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Fleas and Ticks
5 Pet Health Problems Fleas Can Cause Advantage II FAQ Benefits of Flea & Tick Preventatives for Pets Benefits of Flea Pills, Oral Chewables, and Tablets Can Pets Get Fleas During Cold Weather? Choosing the Best Collar Flea Prevention Choosing the Best Oral Flea Prevention Choosing the Best Topical Flea Prevention Control Your Pet's Itching and Allergies from Fleas Deer Ticks: How They Can Make Your Pets & Your Family Sick Does Salt Kill Fleas? Ehrlichia in Dogs: Symptoms and Treatment Establish Effective Pet Flea Prevention Exotic Ticks Found in United States Flea & Tick Control: Frontline Plus or NexGard? Flea and Tick: FAQs About Fleas Flea and Tick: FAQs About Flea Treatments Flea and Tick: FAQs About Ticks How do Oral Flea Preventatives Work? How do Topical Flea Preventatives Work? How to Apply Flea and Tick Medication How to Fog Your Home to Remove Fleas How to Get Rid of Fleas in Your Home How to Get Rid of Fleas on Ferrets How to Get Rid of Fleas on Kittens How to Get Rid of Fleas on Puppies How to Kill Fleas in Your Yard How to Kill Fleas on Your Puppy How to Prevent Fleas on Your Cat How to Prevent Fleas on Your Dog How to Remove a Tick from a Dog How to Spray Your Yard for Fleas How to Use a Flea Comb How to Use a Flea Spray on Pets How to Use Flea Prevention Effectively Indoor Flea Control Is Bravecto Safe? Is NexGard Safe? K9 Advantix II FAQ Killing Flea Eggs with Insect Growth Regulators Outdoor Flea Control Relieve Your Cat's Flea Itching Relieve Your Dog's Flea Itching Rocky Mountain Spotted Fever in Pets Steps To Tackle a Pet Flea Infestation Tick Paralysis in Dogs Top 4 Flea Myths Every Pet Owner Should Know What's Your Pet's Risk Of Exposure To Vector-Borne Pathogens? Predictions For 2020 What do fleas look like? What Flea Treatment Is the Best for My Cat? What Flea Treatment Is the Best for My Dog? When Flea Preventatives Fail Which Is the Best Flea Prevention for Your Pet? Why Controlling Ticks On Dogs Improves Public Health Why Does My Pet Need Flea & Tick Prevention? Why Has My Pet's Flea Medicine Stopped Working?

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How to Get Rid of Fleas on Kittens

Kittens are delightful: they're cute, cuddly and playful balls of fluff. But what's not so cute? Finding fleas on your adorable new kitten! Fleas can quickly cause serious health problems for kittens such as tapeworms, flea allergy dermatitis, and even anemia if the flea infestation is severe enough. Therefore, it's important to eliminate the fleas as soon as you identify the problem. But not all flea medications are safe to use on delicate young kittens. Here are some things to consider before treating fleas on a kitten.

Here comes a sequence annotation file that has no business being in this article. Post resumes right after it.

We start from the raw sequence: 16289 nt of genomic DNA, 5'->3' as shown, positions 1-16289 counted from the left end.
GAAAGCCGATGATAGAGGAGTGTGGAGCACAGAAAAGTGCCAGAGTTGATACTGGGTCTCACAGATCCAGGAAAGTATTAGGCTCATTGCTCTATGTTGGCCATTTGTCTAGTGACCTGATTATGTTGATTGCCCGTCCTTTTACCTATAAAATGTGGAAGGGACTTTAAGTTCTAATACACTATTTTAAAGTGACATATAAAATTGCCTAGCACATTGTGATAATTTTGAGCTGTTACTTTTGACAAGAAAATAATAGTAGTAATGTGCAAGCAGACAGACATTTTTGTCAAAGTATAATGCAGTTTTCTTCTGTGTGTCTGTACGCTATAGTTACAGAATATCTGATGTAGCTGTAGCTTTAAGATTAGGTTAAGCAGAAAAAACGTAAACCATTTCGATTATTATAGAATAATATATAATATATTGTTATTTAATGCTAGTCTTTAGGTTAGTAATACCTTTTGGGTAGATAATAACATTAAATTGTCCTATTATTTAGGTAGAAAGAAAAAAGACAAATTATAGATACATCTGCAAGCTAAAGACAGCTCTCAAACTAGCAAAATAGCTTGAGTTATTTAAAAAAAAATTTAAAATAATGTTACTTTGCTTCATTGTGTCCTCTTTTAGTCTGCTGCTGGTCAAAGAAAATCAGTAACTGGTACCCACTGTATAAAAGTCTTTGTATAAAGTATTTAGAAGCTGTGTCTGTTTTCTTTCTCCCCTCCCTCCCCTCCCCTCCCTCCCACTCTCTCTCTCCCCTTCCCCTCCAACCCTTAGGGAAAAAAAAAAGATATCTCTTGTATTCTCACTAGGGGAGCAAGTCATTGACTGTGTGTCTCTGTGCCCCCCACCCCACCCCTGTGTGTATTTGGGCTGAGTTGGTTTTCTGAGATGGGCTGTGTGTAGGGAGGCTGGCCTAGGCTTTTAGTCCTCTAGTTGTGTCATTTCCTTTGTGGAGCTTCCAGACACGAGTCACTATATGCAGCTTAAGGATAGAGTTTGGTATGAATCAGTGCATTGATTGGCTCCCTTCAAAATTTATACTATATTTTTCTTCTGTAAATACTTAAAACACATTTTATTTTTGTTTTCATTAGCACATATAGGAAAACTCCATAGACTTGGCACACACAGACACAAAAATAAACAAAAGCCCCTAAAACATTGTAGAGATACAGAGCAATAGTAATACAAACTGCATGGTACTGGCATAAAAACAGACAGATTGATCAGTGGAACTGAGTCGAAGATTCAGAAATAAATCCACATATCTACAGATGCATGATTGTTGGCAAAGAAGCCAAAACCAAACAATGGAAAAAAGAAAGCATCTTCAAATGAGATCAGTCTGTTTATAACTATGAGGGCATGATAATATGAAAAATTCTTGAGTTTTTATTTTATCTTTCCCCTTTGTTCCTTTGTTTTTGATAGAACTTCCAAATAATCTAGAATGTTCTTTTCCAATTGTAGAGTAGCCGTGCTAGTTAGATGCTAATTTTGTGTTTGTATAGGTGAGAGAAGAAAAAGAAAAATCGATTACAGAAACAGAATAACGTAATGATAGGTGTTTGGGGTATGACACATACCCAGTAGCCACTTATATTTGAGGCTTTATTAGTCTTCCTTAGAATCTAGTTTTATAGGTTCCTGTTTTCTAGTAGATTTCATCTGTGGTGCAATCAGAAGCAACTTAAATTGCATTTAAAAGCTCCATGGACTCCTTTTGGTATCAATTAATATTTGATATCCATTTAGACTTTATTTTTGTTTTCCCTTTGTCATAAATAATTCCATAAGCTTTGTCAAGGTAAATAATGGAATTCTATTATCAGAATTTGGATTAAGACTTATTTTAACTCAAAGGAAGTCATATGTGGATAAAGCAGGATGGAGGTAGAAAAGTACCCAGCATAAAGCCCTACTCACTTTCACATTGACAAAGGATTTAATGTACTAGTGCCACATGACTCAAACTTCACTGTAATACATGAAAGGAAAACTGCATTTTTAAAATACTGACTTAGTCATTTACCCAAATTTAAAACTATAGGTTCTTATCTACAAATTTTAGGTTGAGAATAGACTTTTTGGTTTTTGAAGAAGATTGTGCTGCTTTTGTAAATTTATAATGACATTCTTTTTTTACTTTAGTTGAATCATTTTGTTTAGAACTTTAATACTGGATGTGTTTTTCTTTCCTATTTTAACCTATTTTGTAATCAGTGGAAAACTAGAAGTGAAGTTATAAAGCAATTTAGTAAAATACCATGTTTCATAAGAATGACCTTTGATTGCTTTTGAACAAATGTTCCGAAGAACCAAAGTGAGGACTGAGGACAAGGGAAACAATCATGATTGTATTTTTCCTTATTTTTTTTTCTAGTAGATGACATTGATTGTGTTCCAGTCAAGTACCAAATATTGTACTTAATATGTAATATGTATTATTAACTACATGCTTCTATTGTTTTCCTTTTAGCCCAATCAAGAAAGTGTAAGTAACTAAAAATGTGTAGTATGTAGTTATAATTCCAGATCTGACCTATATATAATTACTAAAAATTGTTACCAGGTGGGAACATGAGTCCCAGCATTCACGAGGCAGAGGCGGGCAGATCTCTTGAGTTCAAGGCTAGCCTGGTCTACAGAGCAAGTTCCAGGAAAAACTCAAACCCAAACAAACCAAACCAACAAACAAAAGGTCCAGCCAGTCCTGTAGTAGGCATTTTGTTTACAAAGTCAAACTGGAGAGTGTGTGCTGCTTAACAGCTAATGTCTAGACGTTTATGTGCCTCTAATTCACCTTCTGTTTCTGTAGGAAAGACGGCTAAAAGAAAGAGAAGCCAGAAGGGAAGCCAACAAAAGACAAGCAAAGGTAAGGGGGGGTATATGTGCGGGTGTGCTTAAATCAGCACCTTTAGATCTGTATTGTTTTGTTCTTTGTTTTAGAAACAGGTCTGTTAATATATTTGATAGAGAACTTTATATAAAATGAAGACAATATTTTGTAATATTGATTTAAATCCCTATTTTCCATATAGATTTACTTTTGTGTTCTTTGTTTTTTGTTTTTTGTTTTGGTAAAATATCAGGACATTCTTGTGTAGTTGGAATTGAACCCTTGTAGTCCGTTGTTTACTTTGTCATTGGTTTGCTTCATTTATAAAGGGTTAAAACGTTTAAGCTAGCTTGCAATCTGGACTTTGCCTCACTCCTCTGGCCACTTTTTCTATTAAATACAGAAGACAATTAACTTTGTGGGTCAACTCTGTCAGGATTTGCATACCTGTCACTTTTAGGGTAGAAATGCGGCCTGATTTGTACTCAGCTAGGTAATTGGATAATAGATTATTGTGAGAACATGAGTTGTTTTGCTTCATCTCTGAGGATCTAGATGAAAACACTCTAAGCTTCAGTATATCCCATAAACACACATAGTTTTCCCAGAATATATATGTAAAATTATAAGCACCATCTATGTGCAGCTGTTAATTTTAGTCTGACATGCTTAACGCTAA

How old does a kitten have to be to get flea treatment?

Even newborn kittens can get fleas which are often spread from the mother cat to the kitten. However, flea control medications must not be used on very young kittens. For kittens younger than 4 weeks, groom with a flea comb, or pick fleas off with tweezers. Be sure to keep the kittens warm while you're working with them. To prevent a recurrence of the fleas, it's important to also wash the kittens' bedding, vacuum the surroundings, and treat the kittens' mother if she's living with you.

Fleas can remove enough blood to make kittens anemic, so confirm that the kittens' gums are pink. If not, contact your veterinarian right away for advice. And because fleas carry tapeworms, watch for rice-like dried tapeworm segments at the rectum or in the stool over the next several weeks.

Flea treatment for kittens

Flea treatments for kittens fall into two broad categories:

  • Products that kill adult fleas now
  • Products that affect flea offspring-the eggs and larvae

Products that affect flea offspring are called insect growth regulators (IGRs). IGRs are very effective when you can clean up the environment and the kitten will have little exposure to fleas in the future, either from the environment or from other animals-such as our indoor cats.

Additionally, you'll need to decide if you want to use an oral or topical treatment. The age and, in some cases, the weight of your kitten will dictate which treatments you can safely use. Note that you should NEVER use a flea treatment labeled for use on dogs on your kitten as it can result in serious side effects or even be fatal to your kitten.

Flea treatments for kittens 4 weeks of age and older

For kittens with biting (adult) fleas, you will likely want a product that works quickly to kill these parasites. Capstar is a popular flea product that works within 6 hours to kill 90% of fleas, and it can be used on kittens as young as 4 weeks of age and older, provided the kitten weighs at least 2 pounds. While Capstar is fast-acting and effective at killing fleas, keep in mind that the effect only lasts for 24 hours. Once the adult fleas are removed, it's important to also kill flea offspring (flea eggs and larvae) in the environment with a room spray or fogger to prevent a reinfestation.

Flea treatments for kittens 8 to 13 weeks of age and older

If your kitten is at least 8 weeks of age or older, you have lots more options to treat fleas, including these topical treatments:

  • Advantage II: Can be used on kittens 8 weeks or older and weighing 2 pounds or more.
  • Frontline Plus: Can be used on kittens 8 weeks or older. There is no minimum weight requirement.
  • Revolution: This prescription medication can be used on kittens 8 weeks or older. There is no minimum weight requirement.
Flea treatments for kittens 14 weeks of age and older

Once your kitten is at least 14 weeks of age or older, your kitten can use Comfortis, a prescription oral flea treatment.

Molly's Tip
Max & Molly
For more information, read our guide on how to care for a new kitten.
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